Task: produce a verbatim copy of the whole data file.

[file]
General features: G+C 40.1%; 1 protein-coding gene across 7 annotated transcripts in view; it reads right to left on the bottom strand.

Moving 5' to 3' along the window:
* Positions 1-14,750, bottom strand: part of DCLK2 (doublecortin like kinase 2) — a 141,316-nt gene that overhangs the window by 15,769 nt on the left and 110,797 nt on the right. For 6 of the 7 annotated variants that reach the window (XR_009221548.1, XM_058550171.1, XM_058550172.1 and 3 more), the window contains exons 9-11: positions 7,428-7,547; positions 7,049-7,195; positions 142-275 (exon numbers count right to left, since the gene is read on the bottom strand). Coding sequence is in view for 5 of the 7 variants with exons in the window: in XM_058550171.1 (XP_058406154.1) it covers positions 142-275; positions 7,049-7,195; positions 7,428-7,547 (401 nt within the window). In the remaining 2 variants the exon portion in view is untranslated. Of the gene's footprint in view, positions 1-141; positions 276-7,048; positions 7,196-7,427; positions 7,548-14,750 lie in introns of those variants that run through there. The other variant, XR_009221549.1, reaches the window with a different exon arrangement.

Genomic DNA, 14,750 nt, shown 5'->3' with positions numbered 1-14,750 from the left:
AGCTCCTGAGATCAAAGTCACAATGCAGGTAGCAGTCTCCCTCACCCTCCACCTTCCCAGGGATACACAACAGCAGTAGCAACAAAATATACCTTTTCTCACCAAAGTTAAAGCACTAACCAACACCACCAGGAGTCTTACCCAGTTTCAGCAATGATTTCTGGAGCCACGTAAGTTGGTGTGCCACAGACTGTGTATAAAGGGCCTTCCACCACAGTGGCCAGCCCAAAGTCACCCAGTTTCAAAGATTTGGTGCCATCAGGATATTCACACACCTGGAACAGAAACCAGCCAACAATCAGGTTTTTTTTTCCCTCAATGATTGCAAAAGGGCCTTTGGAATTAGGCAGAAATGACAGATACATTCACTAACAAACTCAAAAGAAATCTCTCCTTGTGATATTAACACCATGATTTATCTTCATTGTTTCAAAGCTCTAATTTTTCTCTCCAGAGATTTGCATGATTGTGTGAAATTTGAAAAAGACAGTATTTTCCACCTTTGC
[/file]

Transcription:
General features: G+C 40.1%; 1 protein-coding gene across 7 annotated transcripts in view; it reads right to left on the bottom strand.

Moving 5' to 3' along the window:
* Positions 1-14,750, bottom strand: part of DCLK2 (doublecortin like kinase 2) — a 141,316-nt gene that overhangs the window by 15,769 nt on the left and 110,797 nt on the right. For 6 of the 7 annotated variants that reach the window (XR_009221548.1, XM_058550171.1, XM_058550172.1 and 3 more), the window contains exons 9-11: positions 7,428-7,547; positions 7,049-7,195; positions 142-275 (exon numbers count right to left, since the gene is read on the bottom strand). Coding sequence is in view for 5 of the 7 variants with exons in the window: in XM_058550171.1 (XP_058406154.1) it covers positions 142-275; positions 7,049-7,195; positions 7,428-7,547 (401 nt within the window). In the remaining 2 variants the exon portion in view is untranslated. Of the gene's footprint in view, positions 1-141; positions 276-7,048; positions 7,196-7,427; positions 7,548-14,750 lie in introns of those variants that run through there. The other variant, XR_009221549.1, reaches the window with a different exon arrangement.

Genomic DNA, 14,750 nt, shown 5'->3' with positions numbered 1-14,750 from the left:
AGCTCCTGAGATCAAAGTCACAATGCAGGTAGCAGTCTCCCTCACCCTCCACCTTCCCAGGGATACACAACAGCAGTAGCAACAAAATATACCTTTTCTCACCAAAGTTAAAGCACTAACCAACACCACCAGGAGTCTTACCCAGTTTCAGCAATGATTTCTGGAGCCACGTAAGTTGGTGTGCCACAGACTGTGTATAAAGGGCCTTCCACCACAGTGGCCAGCCCAAAGTCACCCAGTTTCAAAGATTTGGTGCCATCAGGATATTCACACACCTGGAACAGAAACCAGCCAACAATCAGGTTTTTTTTTCCCTCAATGATTGCAAAAGGGCCTTTGGAATTAGGCAGAAATGACAGATACATTCACTAACAAACTCAAAAGAAATCTCTCCTTGTGATATTAACACCATGATTTATCTTCATTGTTTCAAAGCTCTAATTTTTCTCTCCAGAGATTTGCATGATTGTGTGAAATTTGAAAAAGACAGTATTTTCCACCTTTGC